“Let your words always be gracious, . . . so that you will know how you should answer each person.”—COLOSSIANS 4:6.
1, 2. (a) What experience shows the value of asking the right questions? (See opening picture.) (b) Why do we not need to be afraid of difficult subjects?
A CHRISTIAN sister was discussing the Bible with her husband, who was not one of Jehovah’s Witnesses. He said that he believed in the Trinity. However, she realized that he might not know what his church actually taught about the Trinity. So she tactfully asked, “Do you believe that God is God, that Jesus is God, and that the holy spirit is God; yet, there are not three Gods but one God?” Surprised, the husband said, “No, I don’t believe that!” As a result, they had an enthusiastic conversation about who God really is.
We can teach in a way that will reach the heart of our listeners
2 What can we learn from this experience? Asking the right questions in a tactful way can be very valuable. We also learn that we do not need to be afraid to discuss difficult subjects, such as the Trinity, hellfire, or the existence of a Creator. If we rely on Jehovah and on the training he gives us, we can teach in a way that will reach the heart of our listeners. (Colossians 4:6) In this article, we will discuss how to teach more effectively by (1) asking questions so that the person will express himself, (2) reasoning on what the Scriptures say, and (3) using illustrations to make the point clear.
ASK QUESTIONS SO THAT THE LISTENER WILL EXPRESS HIMSELF
3, 4. Why is it important that we use questions to learn what a person believes? Give an example.
3 Questions can help us to learn what a person believes. Why is that important? Proverbs 18:13 says: “When anyone replies to a matter before he hears the facts, it is foolish and humiliating.” So we first need to find out what our listener really believes. If we do not do this, we could spend a lot of time trying to prove that an idea is wrong and then learn that the person does not believe that anyway.—1 Corinthians 9:26.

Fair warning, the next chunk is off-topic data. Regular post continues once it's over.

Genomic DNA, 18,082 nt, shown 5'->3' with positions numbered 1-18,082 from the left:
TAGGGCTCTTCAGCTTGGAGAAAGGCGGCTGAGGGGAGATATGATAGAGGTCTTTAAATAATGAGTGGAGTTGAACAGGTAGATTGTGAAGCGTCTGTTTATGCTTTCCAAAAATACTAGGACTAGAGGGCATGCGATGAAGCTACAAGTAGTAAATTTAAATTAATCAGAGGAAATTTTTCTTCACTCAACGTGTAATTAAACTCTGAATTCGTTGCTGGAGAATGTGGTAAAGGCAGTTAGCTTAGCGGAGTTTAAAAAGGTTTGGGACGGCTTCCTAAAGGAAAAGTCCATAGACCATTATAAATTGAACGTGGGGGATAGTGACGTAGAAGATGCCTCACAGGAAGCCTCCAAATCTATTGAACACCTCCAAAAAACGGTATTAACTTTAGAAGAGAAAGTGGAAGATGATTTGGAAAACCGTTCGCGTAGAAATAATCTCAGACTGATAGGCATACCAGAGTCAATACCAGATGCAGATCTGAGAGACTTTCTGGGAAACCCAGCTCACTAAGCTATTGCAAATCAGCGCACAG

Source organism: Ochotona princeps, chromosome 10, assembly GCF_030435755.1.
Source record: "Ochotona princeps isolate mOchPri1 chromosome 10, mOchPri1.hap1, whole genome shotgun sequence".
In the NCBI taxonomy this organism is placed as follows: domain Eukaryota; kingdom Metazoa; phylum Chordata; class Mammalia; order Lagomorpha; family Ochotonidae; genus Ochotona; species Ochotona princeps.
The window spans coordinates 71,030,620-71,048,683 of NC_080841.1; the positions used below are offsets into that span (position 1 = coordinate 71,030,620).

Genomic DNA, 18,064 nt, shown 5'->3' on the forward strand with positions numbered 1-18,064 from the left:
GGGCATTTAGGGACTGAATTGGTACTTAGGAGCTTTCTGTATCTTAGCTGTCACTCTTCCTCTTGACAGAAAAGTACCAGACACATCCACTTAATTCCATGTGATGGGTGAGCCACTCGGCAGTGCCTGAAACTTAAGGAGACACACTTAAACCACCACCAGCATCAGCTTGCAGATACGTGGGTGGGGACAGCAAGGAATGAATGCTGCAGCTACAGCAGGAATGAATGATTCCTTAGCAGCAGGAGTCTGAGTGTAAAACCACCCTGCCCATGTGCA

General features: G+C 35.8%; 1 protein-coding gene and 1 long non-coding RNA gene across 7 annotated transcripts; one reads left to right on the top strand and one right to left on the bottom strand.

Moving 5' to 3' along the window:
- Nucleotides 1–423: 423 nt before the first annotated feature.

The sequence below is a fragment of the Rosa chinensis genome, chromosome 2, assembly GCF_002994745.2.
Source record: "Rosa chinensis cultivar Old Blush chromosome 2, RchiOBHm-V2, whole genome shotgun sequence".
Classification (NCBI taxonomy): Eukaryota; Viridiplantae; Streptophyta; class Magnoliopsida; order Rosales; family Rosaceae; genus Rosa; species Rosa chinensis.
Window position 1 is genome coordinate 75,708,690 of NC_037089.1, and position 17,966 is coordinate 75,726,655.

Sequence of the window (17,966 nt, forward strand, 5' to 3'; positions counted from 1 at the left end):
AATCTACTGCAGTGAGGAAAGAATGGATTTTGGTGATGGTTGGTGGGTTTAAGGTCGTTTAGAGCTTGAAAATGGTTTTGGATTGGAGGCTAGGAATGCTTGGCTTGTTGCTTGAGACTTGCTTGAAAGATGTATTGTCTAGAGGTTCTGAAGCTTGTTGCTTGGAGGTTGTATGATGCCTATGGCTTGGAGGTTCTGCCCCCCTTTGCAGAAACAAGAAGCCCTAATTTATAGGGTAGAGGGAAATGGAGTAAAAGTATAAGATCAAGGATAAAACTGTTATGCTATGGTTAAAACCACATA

4 For example, we may be discussing the subject of hell with someone. Some believe that hell is a place where bad people are tortured with fire. Others believe that being in hell simply means not having God’s friendship. So maybe we could say something like this, “Since people have different ideas about hell, may I ask what you believe?” After listening to the person, we will be able to help him understand what the Bible teaches.
5. How can questions help us to find out why a person believes as he does?
5 Tactful questions can also help us to find out why a person believes what he does. For example, what if someone we meet in the ministry says that he does not believe in God? We might assume that the person does not believe that we were created. (Psalm 10:4) Some people, though, have lost their faith in God because they have seen others suffer or they personally have suffered so much. They cannot believe that a loving Creator would allow such suffering. Therefore, if a householder says, “I do not believe in God,” we could ask, “Have you always felt that way?” If the person says no, we might ask if something happened that caused him to doubt that God exists. His answer may help us find the best way to assist him.—Read Proverbs 20:5.
We need to listen to the person’s answer and let him know that we respect how he feels
6. What should we do after asking a question?
6 After asking a question, we really need to listen to the person’s answer and let him know that we respect how he feels. For example, because of some tragedy, he may say that he doubts that a loving Creator exists. First, we should let him know that it is not wrong to wonder why we suffer. (Habakkuk 1:2, 3) Then, we can explain how we know that God does exist. If we are patient and loving, he may want to learn more.*—See footnote.